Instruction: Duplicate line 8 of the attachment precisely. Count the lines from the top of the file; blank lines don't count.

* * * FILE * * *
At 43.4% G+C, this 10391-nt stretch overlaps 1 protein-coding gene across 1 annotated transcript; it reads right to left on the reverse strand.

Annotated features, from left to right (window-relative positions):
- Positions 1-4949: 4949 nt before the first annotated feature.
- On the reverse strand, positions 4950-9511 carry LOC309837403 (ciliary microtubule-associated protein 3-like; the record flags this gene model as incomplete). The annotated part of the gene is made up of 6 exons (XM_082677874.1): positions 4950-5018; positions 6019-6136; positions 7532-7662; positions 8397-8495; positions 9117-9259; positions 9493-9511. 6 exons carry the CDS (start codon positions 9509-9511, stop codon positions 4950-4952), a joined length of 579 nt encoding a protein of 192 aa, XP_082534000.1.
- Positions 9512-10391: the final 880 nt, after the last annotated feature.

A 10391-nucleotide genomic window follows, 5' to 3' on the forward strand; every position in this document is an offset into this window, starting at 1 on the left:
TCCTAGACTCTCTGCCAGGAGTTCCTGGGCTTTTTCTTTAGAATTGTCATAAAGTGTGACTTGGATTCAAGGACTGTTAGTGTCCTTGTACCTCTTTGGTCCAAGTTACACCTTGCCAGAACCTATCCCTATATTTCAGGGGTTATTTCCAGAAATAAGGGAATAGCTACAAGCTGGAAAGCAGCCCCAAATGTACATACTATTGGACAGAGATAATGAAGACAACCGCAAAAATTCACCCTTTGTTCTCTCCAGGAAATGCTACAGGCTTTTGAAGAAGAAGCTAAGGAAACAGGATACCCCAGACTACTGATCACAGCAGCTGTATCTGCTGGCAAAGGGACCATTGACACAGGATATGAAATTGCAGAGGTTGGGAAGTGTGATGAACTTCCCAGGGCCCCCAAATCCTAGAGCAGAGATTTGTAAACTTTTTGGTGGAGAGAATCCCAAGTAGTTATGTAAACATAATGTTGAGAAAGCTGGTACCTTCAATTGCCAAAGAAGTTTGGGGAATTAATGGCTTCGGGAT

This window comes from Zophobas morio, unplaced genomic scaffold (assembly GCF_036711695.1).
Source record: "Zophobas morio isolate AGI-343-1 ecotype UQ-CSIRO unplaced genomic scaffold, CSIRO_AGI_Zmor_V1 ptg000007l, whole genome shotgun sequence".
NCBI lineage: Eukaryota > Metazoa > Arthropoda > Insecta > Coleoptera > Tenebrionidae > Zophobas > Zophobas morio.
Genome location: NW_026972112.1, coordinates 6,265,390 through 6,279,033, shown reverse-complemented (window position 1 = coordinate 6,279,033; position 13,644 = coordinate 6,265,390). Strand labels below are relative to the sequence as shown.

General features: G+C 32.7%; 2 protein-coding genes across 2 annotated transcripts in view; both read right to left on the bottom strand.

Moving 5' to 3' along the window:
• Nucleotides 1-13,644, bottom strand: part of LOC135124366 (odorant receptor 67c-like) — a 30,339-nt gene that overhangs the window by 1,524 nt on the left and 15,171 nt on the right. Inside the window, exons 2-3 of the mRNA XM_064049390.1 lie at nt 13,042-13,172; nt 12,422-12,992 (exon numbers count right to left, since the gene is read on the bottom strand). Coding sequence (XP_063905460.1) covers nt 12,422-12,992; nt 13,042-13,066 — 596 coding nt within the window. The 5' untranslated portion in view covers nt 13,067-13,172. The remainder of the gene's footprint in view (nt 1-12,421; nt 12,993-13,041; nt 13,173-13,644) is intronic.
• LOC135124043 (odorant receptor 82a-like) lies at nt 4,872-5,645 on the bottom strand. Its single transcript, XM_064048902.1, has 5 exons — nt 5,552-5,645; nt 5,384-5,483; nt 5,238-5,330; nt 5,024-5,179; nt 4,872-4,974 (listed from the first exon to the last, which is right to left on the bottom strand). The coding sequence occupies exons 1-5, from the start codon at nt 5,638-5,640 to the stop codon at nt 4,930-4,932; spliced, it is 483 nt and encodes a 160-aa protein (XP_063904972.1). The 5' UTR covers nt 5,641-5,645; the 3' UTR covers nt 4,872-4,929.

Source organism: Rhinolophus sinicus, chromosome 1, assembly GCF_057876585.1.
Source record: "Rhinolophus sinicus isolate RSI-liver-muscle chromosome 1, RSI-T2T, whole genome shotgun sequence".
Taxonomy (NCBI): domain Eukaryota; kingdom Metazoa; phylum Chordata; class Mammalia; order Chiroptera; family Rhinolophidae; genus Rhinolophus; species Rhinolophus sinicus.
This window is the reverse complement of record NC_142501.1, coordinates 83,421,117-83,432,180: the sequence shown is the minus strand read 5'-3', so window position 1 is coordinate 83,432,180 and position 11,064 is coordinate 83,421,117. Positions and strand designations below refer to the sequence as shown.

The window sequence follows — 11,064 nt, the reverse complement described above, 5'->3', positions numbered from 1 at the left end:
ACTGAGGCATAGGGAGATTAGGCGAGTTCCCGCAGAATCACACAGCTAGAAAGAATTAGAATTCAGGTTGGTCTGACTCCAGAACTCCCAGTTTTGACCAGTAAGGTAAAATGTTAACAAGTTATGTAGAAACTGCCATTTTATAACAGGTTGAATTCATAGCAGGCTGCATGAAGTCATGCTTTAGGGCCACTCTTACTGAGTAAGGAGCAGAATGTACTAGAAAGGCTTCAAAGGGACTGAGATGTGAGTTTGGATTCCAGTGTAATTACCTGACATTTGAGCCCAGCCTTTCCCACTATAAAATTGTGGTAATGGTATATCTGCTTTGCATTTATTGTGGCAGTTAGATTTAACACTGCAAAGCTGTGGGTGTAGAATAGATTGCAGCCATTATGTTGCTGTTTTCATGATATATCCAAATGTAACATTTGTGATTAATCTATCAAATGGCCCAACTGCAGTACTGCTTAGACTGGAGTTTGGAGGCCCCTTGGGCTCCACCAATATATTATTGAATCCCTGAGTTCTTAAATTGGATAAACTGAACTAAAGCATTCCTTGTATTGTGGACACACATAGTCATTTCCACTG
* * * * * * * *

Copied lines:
This window comes from Zophobas morio, unplaced genomic scaffold (assembly GCF_036711695.1).